Our goals for 2018 also include becoming the electric vehicle (EV) market leader by this date. By the end of 2014, a total of 14 models from various Group brands will already feature an all-electric or hybrid powertrain. If there is sufficient demand, up to 40 new models could be fitted with alternative powertrains. We have already built up the necessary know-how for electric motors and battery systems at our own components plants. We began manufacturing battery systems at the Braunschweig plant in Germany in March 2013 and have also trained almost 70,000 development, production and service staff in EV technology – the biggest training initiative of its kind in our industry. The Modular Transverse Matrix platform (MQB) is key to a speedy and cost-efficient introduction of electric mobility across all brands and vehicle classes. From the outset, the MQB was designed to cater for electric powertrain technology as it takes account of all types of powertrain, including systems of the future. The common engine mounting position not only reduces the number of engine/transmission combinations, it also means that alternative powertrains, too, can be integrated in the vehicle with a minimum of effort. The heavy investment in this system is now paying big dividends in terms of the speed and cost efficiency with which it is allowing the Volkswagen Group to get alternative all-electric, fuel cell or plug-in hybrid powertrains into production. The MQB is therefore a foundation not only for economical and resource-saving production but also at the same time key to rolling out efficient mobility concepts for the future.
On the new e-mobility Internet portal, launched in November 2013, the Volkswagen brand is showcasing its electric vehicles and EV-related ideas and technologies. It all began with the NILS concept car and today Volkswagen already has the Touareg Hybrid , Jetta Hybrid , the limited-production XL-1 and the all-electric e-up! on the market.  474849
SEAT concluded its CENIT VERDE electric mobility project in 2013. In the course of this four-year research project, more than 800 professionals from 16 companies and 14 public research centers and universities, led by Centro Técnico de SEAT, came together to develop EV automotive technology, infrastructures and energy systems. The project results were presented in the form of the “SEAT Leon VERDE ” prototype, a plug-in hybrid based on the new Leon. The project has broadened the technological know-how and competitiveness of the participating companies and promoted the technologies necessary for a general roll-out of electric mobility. SEAT is continuing to supply plug-in hybrids and electric vehicles to company fleets for quality testing and improvement purposes.

MQB – Supporting Achievement of Emission Targets

The Volkswagen e-up! .

The “Think Blue.” Philosophy

The “Think Blue.” philosophy expresses the Volkswagen brand’s thinking on environmental sustainability, looking in particular at the question of how to balance personal mobility with good environmental practice. At the same time this internationally focused strategy adopts a perspective that goes far beyond the products and technologies themselves. It inspires and motivates customers and the public at large to contribute ideas and input and looks to engage with a wide range of environmental organizations throughout the world, in a variety of ways. 50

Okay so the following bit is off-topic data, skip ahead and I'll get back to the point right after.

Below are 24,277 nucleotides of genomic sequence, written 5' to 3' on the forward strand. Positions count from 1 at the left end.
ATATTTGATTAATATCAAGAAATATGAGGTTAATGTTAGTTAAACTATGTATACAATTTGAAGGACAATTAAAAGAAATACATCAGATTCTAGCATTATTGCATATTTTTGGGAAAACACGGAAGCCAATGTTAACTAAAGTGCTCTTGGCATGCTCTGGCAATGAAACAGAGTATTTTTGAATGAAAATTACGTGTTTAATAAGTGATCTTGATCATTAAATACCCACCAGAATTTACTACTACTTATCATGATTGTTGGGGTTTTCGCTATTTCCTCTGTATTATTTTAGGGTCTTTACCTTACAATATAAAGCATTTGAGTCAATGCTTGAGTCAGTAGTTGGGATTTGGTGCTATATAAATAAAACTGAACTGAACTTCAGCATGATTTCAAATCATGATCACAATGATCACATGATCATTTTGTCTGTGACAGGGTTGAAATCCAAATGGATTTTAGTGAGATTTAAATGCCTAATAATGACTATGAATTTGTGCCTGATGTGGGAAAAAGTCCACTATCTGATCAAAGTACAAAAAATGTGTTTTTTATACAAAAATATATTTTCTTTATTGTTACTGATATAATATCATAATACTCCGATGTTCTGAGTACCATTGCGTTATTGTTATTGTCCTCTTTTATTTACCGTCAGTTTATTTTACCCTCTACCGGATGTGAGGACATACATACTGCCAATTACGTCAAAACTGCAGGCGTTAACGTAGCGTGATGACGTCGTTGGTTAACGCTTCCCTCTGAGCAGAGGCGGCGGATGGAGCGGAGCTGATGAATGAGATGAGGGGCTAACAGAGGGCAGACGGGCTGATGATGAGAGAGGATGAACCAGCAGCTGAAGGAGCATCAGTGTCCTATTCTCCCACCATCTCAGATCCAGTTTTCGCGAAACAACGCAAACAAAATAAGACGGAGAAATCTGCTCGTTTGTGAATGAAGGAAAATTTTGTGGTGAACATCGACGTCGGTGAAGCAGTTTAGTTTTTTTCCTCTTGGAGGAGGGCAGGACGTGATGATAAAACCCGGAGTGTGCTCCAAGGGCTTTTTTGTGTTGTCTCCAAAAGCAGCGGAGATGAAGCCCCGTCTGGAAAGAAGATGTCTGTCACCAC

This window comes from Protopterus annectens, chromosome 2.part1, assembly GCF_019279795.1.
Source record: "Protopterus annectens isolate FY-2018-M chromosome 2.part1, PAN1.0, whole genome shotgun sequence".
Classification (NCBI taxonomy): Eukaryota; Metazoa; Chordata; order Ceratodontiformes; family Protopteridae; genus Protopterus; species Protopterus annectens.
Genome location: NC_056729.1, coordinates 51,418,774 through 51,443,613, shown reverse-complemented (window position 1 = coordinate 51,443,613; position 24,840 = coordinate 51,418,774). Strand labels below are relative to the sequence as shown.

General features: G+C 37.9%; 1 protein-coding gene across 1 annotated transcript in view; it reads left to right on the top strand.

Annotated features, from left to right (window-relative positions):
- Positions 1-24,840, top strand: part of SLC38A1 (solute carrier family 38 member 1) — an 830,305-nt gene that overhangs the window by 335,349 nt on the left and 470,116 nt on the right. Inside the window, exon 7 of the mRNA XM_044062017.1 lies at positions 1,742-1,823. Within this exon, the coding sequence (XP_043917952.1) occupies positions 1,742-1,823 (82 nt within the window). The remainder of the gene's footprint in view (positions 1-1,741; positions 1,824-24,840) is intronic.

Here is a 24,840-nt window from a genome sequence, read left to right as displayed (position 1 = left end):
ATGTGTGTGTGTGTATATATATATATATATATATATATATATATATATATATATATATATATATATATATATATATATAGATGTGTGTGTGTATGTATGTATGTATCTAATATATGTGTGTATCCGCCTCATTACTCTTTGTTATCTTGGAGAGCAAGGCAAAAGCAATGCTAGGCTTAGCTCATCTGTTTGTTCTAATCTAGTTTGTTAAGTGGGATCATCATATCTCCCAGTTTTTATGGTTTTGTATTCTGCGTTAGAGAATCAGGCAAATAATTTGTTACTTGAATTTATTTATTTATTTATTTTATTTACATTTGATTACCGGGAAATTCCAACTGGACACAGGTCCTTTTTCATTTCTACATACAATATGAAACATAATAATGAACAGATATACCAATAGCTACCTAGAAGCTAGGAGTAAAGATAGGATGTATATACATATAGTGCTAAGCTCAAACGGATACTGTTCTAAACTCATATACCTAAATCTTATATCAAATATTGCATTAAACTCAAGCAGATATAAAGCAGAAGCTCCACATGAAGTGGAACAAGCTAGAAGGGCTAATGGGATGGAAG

One of Volkswagen’s priorities as an automotive manufacturer is to develop eco-friendly products and technical solutions, focusing amongst other things on fuel-efficient technologies, on electric mobility that caters to everyday needs, and on innovative mobility concepts like the carsharing project “Quicar” or the “Think Blue. Factory.” program. In each market, “Think Blue.” activities focus on the most urgent environmental challenges in that particular country – for example in Mexico and Spain measures against soil erosion, or in South Africa biodiversity conservation. “Think Blue.” also aims to raise public awareness of the importance of sustainability and involve the public in this “rethinking” process, not least by coming up with entertaining ideas to promote awareness of fuel-efficient driving techniques. 51

In the annual “Think. Blue Challenge.” rally, the driver with the lowest fuel consumption wins.

Raising awareness: “Think. Blue.” already has a high profile at the Volkswagen plants.

Since 2010, “Think Blue.” has been steadily evolving and taking root in the various business units of the Volkswagen brand right across the value chain. This starts at the planning and vehicle design stage, where the Technical Development department has set ambitious goals in terms of an integrated approach to climate protection, resource conservation and health protection throughout the product life cycle. Since late 2012 this strategy, known as “Think Blue. Engineering.”, has brought together all programs and measures aimed at improving the life cycle environmental performance of new vehicle models, based on the environmental goals of the Technical Development department. Environmental aspects are identified at an early stage and taken into account across the entire product life cycle. In 2013, Volkswagen Research and Development created the “Think Blue. Engineering. Awards” to promote special projects that can make an important contribution to climate protection, resource conservation and health protection.
In addition to the ongoing technological development of products and production processes, the Volkswagen brand has also launched a “Think Blue.” campaign to reduce CO2 emissions at its authorized dealers in Germany by 25% by 2020. From 2014, an eco-efficiency advisory service available for all dealerships will suggest possible improvement measures. Particularly eco-friendly dealerships will be issued with the “Future Climate® inspired by Think Blue.” certificate. More information about “Think Blue.” and about current projects can be found at